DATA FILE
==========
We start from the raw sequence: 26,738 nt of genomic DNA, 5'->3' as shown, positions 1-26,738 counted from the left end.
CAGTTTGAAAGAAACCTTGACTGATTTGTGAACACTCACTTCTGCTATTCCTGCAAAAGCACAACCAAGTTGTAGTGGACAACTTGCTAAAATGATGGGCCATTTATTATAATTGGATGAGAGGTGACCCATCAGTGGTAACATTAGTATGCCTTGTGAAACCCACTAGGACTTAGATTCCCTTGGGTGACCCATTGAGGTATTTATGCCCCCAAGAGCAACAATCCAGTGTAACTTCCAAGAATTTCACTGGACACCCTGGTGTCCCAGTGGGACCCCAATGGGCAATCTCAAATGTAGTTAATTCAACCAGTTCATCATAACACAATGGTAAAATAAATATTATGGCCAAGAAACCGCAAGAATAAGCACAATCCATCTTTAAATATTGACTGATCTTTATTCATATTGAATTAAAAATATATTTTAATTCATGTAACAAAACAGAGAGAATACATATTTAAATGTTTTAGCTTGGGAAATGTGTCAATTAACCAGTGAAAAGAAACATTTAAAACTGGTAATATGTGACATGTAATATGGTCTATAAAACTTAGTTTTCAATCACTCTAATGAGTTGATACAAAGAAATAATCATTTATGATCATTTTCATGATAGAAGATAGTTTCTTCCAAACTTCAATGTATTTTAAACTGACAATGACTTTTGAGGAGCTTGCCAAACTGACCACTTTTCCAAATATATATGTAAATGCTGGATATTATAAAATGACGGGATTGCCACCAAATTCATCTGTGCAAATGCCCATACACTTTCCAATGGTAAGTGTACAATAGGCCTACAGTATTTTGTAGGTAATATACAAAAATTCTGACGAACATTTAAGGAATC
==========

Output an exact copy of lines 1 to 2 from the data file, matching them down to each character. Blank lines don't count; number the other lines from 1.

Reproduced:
We start from the raw sequence: 26,738 nt of genomic DNA, 5'->3' as shown, positions 1-26,738 counted from the left end.
CAGTTTGAAAGAAACCTTGACTGATTTGTGAACACTCACTTCTGCTATTCCTGCAAAAGCACAACCAAGTTGTAGTGGACAACTTGCTAAAATGATGGGCCATTTATTATAATTGGATGAGAGGTGACCCATCAGTGGTAACATTAGTATGCCTTGTGAAACCCACTAGGACTTAGATTCCCTTGGGTGACCCATTGAGGTATTTATGCCCCCAAGAGCAACAATCCAGTGTAACTTCCAAGAATTTCACTGGACACCCTGGTGTCCCAGTGGGACCCCAATGGGCAATCTCAAATGTAGTTAATTCAACCAGTTCATCATAACACAATGGTAAAATAAATATTATGGCCAAGAAACCGCAAGAATAAGCACAATCCATCTTTAAATATTGACTGATCTTTATTCATATTGAATTAAAAATATATTTTAATTCATGTAACAAAACAGAGAGAATACATATTTAAATGTTTTAGCTTGGGAAATGTGTCAATTAACCAGTGAAAAGAAACATTTAAAACTGGTAATATGTGACATGTAATATGGTCTATAAAACTTAGTTTTCAATCACTCTAATGAGTTGATACAAAGAAATAATCATTTATGATCATTTTCATGATAGAAGATAGTTTCTTCCAAACTTCAATGTATTTTAAACTGACAATGACTTTTGAGGAGCTTGCCAAACTGACCACTTTTCCAAATATATATGTAAATGCTGGATATTATAAAATGACGGGATTGCCACCAAATTCATCTGTGCAAATGCCCATACACTTTCCAATGGTAAGTGTACAATAGGCCTACAGTATTTTGTAGGTAATATACAAAAATTCTGACGAACATTTAAGGAATC